Elvis Presley and The Memphis Horns

You know the Memphis Horns, even if you think you don’t.

This magical musical duo, made up of saxophonist Andrew Love and trumpeter Wayne Jackson, played on countless hit songs for decades. The pair played on soul, blues, R&B, country and rock ‘n’ roll hits, always adding that special Memphis sound to each and every recording.

The Memphis Horns played on three of Elvis’ hits: “Suspicious Minds,” “In the Ghetto” and “Kentucky Rain.” Let’s learn more about these guys, who provided an incredible sound for so many legendary artists, including the King of Rock ‘n’ Roll.

The Memphis Horns performed on one of Elvis' biggest hits, "Suspicious Minds."

The Memphis Horns performed on one of Elvis’ biggest hits, “Suspicious Minds.”

Andrew Love, a Memphis native, began playing music in his father’s church. Wayne Jackson, from West Memphis, Arkansas, took up the trumpet in the school band. Both of the men found careers in music in the Bluff City – Jackson joined a group called The Mar-Keys, while Love performed session work at Willie Mitchell’s Hi Records. The guys eventually landed at the legendary Stax label, where they met. You could say the rest is history, but it’s a really good history.

Andrew Love, right, and Wayne Jackson are The Memphis Horns.

Andrew Love, right, and Wayne Jackson are The Memphis Horns. They were born just a few days apart from each other – Love was born on November 21, 1941, and Jackson was born on November 24.

Jackson and Love performed for Stax, Hi Records and American Studio, all in Memphis, and they also recorded at studios in Muscle Shoals, Alabama. The guys decided to form The Memphis Horns after performing with Otis Redding at the 1967 Monterey Pop Festival. The guys were employed by Stax, but left in 1969 to offer their services to anyone who wanted that special Memphis sound.

Love and Jackson played on Elvis’ RCA sessions at American Studios in Memphis on January 13-16 and 20-23, 1969, and Jackson performed on the sessions on February 17-22, 1969. “Suspicious Minds” and “In the Ghetto” were recorded in January, with “Kentucky Rain” recorded in February.

Wayne and Elvis had this photo taken during one of the recording sessions.

Wayne and Elvis.

The Memphis Horns contributed to so many incredible hit songs and albums, beyond their work for the king. Here is an incredibly short and in no way comprehensive list of songs and albums the pair worked on: “Try a Little Tenderness” and “(Sittin’ on) The Dock of the Bay” by Otis Redding; “Respect” and “Think” by Aretha Franklin; “In the Midnight Hour” and “Mustang Sally” by Wilson Pickett; “When a Man Loves a Woman” by Percy Sledge; “B-A-B-Y” by Carla Thomas; “Knock on Wood” by Eddie Floyd; “”Tired of Being Alone,” “Let’s Stay Together,” “I’m Still in Love with You” and “You Ought to Be With Me” by Al Green; “Shaft” by Isaac Hayes; “Dusty in Memphis” by Dusty Springfield; “Hot Buttered Soul” by Isaac Hayes; “Soul Man” and “Hold On I’m Coming” by Sam & Dave; “Sweet Caroline” by Neil Diamond; “I Just Can’t Help Believing” and “Hooked on a Feeling” by B.J. Thomas; “Roll With It,” by Steve Winwood; “Takin’ It to the Streets,” by the Doobie Brothers; “Shotgun Willie” by Willie Nelson; “Do the Funky Chicken,” by Rufus Thomas; “I Can’t Stand the Rain” by Ann Peebles; “Rattle & Hum” by U2; “Sledgehammer” by Peter Gabriel; “Born to Boogie” by Hank Williams Jr.; “Mercury Falling” by Sting; “Disciplined Breakdown” by Collective Soul.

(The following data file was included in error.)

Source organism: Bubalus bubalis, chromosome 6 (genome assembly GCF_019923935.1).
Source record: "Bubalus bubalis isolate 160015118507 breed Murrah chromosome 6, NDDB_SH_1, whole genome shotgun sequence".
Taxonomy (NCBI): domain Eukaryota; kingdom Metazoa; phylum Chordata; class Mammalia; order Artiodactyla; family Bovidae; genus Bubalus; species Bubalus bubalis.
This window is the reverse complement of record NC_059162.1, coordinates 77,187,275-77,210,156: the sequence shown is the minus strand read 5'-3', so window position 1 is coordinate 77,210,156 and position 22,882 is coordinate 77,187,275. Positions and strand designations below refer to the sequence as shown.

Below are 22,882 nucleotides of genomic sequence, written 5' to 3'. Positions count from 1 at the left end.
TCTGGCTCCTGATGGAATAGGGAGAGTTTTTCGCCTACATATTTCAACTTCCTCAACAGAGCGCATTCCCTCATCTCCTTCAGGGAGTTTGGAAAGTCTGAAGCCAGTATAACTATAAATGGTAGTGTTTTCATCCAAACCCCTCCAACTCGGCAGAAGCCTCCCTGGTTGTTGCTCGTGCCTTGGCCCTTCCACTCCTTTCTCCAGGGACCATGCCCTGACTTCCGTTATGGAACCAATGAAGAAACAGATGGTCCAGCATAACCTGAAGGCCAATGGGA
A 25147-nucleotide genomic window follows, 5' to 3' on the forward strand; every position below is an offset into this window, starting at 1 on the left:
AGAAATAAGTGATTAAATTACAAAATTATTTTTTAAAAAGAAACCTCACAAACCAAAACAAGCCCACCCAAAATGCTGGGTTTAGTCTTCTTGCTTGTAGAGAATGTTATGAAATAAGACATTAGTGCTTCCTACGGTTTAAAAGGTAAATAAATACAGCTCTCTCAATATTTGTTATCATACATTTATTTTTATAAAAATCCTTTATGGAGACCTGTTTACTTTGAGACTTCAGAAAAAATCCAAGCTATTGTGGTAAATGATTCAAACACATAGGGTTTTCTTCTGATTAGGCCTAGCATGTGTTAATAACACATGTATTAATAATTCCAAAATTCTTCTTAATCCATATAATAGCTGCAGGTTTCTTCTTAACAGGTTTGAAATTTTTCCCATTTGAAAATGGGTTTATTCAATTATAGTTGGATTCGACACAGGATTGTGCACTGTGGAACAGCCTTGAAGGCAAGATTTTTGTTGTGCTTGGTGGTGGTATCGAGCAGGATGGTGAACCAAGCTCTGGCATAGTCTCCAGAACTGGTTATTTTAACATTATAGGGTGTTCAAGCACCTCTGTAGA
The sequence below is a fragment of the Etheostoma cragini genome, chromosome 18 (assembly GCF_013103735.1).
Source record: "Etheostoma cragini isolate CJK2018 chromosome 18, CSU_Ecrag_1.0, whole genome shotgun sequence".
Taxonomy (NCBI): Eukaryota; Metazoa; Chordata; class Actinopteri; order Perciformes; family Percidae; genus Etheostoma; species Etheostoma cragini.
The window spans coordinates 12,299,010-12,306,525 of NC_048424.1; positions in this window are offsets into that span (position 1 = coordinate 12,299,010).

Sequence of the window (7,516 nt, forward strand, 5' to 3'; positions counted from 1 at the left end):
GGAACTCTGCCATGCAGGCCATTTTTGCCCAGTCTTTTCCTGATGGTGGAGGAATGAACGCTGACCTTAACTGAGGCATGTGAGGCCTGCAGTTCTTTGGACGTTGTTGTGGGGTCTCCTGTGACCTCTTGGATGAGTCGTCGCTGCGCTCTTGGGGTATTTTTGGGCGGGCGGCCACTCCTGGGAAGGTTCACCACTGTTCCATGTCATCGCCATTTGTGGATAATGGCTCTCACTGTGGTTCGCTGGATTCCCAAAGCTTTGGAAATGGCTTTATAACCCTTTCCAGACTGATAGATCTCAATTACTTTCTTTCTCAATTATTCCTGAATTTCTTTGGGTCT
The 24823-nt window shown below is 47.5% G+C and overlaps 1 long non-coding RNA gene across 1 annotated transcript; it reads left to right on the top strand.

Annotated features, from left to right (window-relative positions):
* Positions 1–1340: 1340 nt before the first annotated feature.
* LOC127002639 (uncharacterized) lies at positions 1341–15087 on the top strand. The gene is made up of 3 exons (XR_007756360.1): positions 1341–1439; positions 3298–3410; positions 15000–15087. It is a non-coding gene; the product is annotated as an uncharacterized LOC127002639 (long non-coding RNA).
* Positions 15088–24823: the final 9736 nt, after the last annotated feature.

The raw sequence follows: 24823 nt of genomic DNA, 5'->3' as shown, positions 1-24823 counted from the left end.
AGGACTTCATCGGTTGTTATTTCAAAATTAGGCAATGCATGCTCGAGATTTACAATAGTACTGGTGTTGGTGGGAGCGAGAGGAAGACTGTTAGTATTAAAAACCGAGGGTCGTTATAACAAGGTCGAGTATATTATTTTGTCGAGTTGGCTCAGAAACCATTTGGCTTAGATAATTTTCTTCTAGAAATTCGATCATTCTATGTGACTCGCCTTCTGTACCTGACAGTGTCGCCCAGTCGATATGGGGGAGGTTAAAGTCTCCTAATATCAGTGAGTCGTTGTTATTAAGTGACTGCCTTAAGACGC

As you can tell, the duo performed on countless chart-topping songs and albums, GRAMMY-award winning music, and tunes that have been loved by fans for decades.

Love retired in 2004, and passed away in 2012. Jackson died in 2016. The Memphis Horns were inducted into the Musicians Hall of Fame in 2008, and that same year, Jackson was inducted into the Arkansas Entertainers Hall of Fame. The pair were inducted into the Memphis Music Hall of Fame in 2017.

Learn more about some of the other musicians, producers and singers who worked with Elvis. Check out our blog posts about The Blue Moon Boys, Sam Phillips, The Jordanaires, Chet Atkins and Floyd Cramer.

Explore all facets of Elvis’ career at Elvis: The Entertainer Career Museum here at Graceland! It’s the world’s largest Elvis museum, and it covers everything from his start at Sun to his movie career, from “Aloha from Hawaii” to the ’68 Special, from his jumpsuits to his awards. Visit Elvis Presley’s Graceland in Memphis!


1 Comment

  1. Jeremy

    Very neat spotlight on two iconic Memphis session cats. Regarding the photo of Elvis & Wayne Jackson, the experts at For Elvis CD Collectors have dated the photo to August 1973 in Las Vegas backstage at the Hilton. Jackson was also a licensed pilot who co-piloted a Lear jet belonging to the wealthy real estate developing husband of Elvis’s cousin Bobbie Wren…Jackson would fly them all out to see Elvis’s opening Vegas shows until Bobbie passed away in December 1976. Bobbie was the daughter of Gladys’ sister Lillian.

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